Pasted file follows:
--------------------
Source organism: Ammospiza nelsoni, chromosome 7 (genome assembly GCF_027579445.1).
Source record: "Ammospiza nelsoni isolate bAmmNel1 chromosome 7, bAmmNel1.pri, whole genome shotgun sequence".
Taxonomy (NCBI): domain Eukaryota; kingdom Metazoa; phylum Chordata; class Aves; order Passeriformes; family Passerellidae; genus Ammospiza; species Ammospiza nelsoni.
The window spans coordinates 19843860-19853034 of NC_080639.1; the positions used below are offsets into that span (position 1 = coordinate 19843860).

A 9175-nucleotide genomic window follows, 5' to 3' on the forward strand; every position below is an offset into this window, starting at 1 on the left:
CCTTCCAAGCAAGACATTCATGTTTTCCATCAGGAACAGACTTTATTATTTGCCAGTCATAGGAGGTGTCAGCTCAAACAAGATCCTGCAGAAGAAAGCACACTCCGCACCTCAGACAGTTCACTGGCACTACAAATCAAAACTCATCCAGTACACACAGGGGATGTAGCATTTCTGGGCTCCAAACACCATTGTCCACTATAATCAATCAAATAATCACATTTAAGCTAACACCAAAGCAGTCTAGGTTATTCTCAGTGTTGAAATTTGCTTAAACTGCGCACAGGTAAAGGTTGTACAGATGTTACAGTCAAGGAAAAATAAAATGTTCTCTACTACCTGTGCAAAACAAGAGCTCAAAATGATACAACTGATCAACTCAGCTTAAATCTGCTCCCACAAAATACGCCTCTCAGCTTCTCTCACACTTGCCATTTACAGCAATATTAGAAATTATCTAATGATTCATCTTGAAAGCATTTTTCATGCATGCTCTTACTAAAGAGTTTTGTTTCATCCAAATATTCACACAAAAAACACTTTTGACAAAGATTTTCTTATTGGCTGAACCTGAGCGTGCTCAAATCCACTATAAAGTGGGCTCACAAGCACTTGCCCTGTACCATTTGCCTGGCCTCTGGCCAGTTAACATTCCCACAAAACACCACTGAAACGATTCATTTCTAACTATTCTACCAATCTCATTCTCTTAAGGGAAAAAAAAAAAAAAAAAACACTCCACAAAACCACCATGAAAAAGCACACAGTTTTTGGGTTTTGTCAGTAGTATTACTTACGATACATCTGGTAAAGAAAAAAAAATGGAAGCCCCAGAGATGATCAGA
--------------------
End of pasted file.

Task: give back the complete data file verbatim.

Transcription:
Source organism: Ammospiza nelsoni, chromosome 7 (genome assembly GCF_027579445.1).
Source record: "Ammospiza nelsoni isolate bAmmNel1 chromosome 7, bAmmNel1.pri, whole genome shotgun sequence".
Taxonomy (NCBI): domain Eukaryota; kingdom Metazoa; phylum Chordata; class Aves; order Passeriformes; family Passerellidae; genus Ammospiza; species Ammospiza nelsoni.
The window spans coordinates 19843860-19853034 of NC_080639.1; the positions used below are offsets into that span (position 1 = coordinate 19843860).

A 9175-nucleotide genomic window follows, 5' to 3' on the forward strand; every position below is an offset into this window, starting at 1 on the left:
CCTTCCAAGCAAGACATTCATGTTTTCCATCAGGAACAGACTTTATTATTTGCCAGTCATAGGAGGTGTCAGCTCAAACAAGATCCTGCAGAAGAAAGCACACTCCGCACCTCAGACAGTTCACTGGCACTACAAATCAAAACTCATCCAGTACACACAGGGGATGTAGCATTTCTGGGCTCCAAACACCATTGTCCACTATAATCAATCAAATAATCACATTTAAGCTAACACCAAAGCAGTCTAGGTTATTCTCAGTGTTGAAATTTGCTTAAACTGCGCACAGGTAAAGGTTGTACAGATGTTACAGTCAAGGAAAAATAAAATGTTCTCTACTACCTGTGCAAAACAAGAGCTCAAAATGATACAACTGATCAACTCAGCTTAAATCTGCTCCCACAAAATACGCCTCTCAGCTTCTCTCACACTTGCCATTTACAGCAATATTAGAAATTATCTAATGATTCATCTTGAAAGCATTTTTCATGCATGCTCTTACTAAAGAGTTTTGTTTCATCCAAATATTCACACAAAAAACACTTTTGACAAAGATTTTCTTATTGGCTGAACCTGAGCGTGCTCAAATCCACTATAAAGTGGGCTCACAAGCACTTGCCCTGTACCATTTGCCTGGCCTCTGGCCAGTTAACATTCCCACAAAACACCACTGAAACGATTCATTTCTAACTATTCTACCAATCTCATTCTCTTAAGGGAAAAAAAAAAAAAAAAAACACTCCACAAAACCACCATGAAAAAGCACACAGTTTTTGGGTTTTGTCAGTAGTATTACTTACGATACATCTGGTAAAGAAAAAAAAATGGAAGCCCCAGAGATGATCAGA